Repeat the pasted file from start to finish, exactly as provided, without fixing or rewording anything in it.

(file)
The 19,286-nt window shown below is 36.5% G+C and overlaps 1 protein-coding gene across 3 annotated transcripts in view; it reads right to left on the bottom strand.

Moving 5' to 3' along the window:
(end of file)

The 19,286-nt window shown below is 36.5% G+C and overlaps 1 protein-coding gene across 3 annotated transcripts in view; it reads right to left on the bottom strand.

Moving 5' to 3' along the window: